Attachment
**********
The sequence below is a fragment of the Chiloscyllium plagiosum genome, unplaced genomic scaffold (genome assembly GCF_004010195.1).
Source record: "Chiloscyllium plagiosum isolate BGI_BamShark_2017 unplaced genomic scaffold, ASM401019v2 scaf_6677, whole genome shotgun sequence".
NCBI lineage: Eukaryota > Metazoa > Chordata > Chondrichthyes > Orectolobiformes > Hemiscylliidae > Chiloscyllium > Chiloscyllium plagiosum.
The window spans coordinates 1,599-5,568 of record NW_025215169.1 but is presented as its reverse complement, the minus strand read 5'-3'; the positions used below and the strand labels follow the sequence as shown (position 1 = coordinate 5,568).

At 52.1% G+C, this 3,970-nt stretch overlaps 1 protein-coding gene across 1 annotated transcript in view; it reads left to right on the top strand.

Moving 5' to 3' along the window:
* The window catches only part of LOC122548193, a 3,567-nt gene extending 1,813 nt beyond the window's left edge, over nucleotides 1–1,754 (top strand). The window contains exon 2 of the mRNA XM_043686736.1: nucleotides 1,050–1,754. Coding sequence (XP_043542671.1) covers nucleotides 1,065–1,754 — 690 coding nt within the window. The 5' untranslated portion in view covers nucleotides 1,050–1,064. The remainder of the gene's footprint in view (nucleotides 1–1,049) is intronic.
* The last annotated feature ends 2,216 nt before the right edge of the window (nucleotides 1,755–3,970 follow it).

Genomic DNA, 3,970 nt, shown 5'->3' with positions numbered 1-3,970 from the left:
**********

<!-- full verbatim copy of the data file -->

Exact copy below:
The sequence below is a fragment of the Chiloscyllium plagiosum genome, unplaced genomic scaffold (genome assembly GCF_004010195.1).
Source record: "Chiloscyllium plagiosum isolate BGI_BamShark_2017 unplaced genomic scaffold, ASM401019v2 scaf_6677, whole genome shotgun sequence".
NCBI lineage: Eukaryota > Metazoa > Chordata > Chondrichthyes > Orectolobiformes > Hemiscylliidae > Chiloscyllium > Chiloscyllium plagiosum.
The window spans coordinates 1,599-5,568 of record NW_025215169.1 but is presented as its reverse complement, the minus strand read 5'-3'; the positions used below and the strand labels follow the sequence as shown (position 1 = coordinate 5,568).

At 52.1% G+C, this 3,970-nt stretch overlaps 1 protein-coding gene across 1 annotated transcript in view; it reads left to right on the top strand.

Moving 5' to 3' along the window:
* The window catches only part of LOC122548193, a 3,567-nt gene extending 1,813 nt beyond the window's left edge, over nucleotides 1–1,754 (top strand). The window contains exon 2 of the mRNA XM_043686736.1: nucleotides 1,050–1,754. Coding sequence (XP_043542671.1) covers nucleotides 1,065–1,754 — 690 coding nt within the window. The 5' untranslated portion in view covers nucleotides 1,050–1,064. The remainder of the gene's footprint in view (nucleotides 1–1,049) is intronic.
* The last annotated feature ends 2,216 nt before the right edge of the window (nucleotides 1,755–3,970 follow it).

Genomic DNA, 3,970 nt, shown 5'->3' with positions numbered 1-3,970 from the left: